Back in the
‘stone ages’ when I (an MIT grad) was an intern, I was called at 4 AM to see
someone else’s gravely ill patient because her IV had infiltrated.  I
started a new one and drew some blood work to check on her status.  When
the results came back (on paper) I (manually) calculated her anion gap. 
This is simple arithmetic but I had been up all night and didn’t do it right.


On morning
rounds the attending assured me that there was nothing I could have done anyway
but, of course, in other circumstances it could have made a difference and an
EHR could have easily done this calculation and brought the problematic result
to my attention.  My passion for EHRs and FHIR apps to improve them really
traces back to this patient episode I will never forget.

My criticism of the recent Kaiser Health News and Fortune article Death by 1000 Clicks is generally not about what it says but what it doesn’t say and its tone.

The article emphasizes the undeniable fact that EHRs cause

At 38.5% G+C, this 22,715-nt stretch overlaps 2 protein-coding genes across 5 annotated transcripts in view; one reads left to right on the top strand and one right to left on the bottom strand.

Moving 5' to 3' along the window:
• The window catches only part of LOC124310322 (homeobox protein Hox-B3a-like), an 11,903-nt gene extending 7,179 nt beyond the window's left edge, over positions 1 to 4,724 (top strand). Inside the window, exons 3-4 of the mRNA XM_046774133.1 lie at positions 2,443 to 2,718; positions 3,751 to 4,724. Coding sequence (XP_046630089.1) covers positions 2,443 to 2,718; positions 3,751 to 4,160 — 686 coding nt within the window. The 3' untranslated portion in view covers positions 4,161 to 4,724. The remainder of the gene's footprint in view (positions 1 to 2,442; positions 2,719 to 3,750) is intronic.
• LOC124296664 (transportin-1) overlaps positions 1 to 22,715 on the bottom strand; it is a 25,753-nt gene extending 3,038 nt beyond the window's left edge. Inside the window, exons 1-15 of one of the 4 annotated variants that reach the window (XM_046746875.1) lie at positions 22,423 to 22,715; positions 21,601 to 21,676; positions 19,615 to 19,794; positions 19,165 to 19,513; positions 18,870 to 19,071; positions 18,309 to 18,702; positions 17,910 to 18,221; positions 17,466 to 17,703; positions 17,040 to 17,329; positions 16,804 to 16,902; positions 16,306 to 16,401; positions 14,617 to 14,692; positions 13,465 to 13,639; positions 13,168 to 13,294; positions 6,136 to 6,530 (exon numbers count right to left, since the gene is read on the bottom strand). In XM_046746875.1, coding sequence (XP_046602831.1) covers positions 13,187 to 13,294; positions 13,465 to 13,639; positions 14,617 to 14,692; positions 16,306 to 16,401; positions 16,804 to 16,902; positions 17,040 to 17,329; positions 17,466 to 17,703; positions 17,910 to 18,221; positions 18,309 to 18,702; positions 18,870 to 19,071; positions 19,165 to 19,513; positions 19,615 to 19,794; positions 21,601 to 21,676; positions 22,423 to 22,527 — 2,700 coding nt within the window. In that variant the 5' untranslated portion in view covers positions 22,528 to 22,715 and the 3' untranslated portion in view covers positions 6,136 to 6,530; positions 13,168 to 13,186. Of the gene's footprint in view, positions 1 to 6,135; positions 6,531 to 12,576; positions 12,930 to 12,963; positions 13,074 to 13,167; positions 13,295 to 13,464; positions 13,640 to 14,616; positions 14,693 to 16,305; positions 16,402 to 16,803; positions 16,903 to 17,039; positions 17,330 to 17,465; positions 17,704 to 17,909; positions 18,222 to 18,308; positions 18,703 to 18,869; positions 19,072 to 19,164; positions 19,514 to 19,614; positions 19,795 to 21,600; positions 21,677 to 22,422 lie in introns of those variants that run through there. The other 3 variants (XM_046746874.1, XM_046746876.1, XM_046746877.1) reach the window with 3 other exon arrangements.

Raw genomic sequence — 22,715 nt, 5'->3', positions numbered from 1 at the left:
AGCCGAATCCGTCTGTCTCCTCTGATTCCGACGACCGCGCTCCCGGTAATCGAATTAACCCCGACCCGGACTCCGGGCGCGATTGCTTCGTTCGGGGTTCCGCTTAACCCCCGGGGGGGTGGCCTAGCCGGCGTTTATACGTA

new sources of medical error that can damage patients. It devotes a lot of ink
to documenting some of these in dramatic terms. Yes, with hundreds of vendors
out there, the quality of EHR software is highly variable. Among the major
weaknesses of some EHRs are awkward user interfaces that can lead to errors. In
fact, one of the highlights of my health informatics course is a demonstration
of this by a physician whose patient died at least in part as a result of a
poor EHR presentation of lab test results.

However, the article fails to pay equal attention to the
ways EHRs can, if properly used, help prevent errors. It briefly mentions that
around a 60% majority of physicians using EHRs feel that they improve quality. The
reasons quality is improved deserved more attention. The article also

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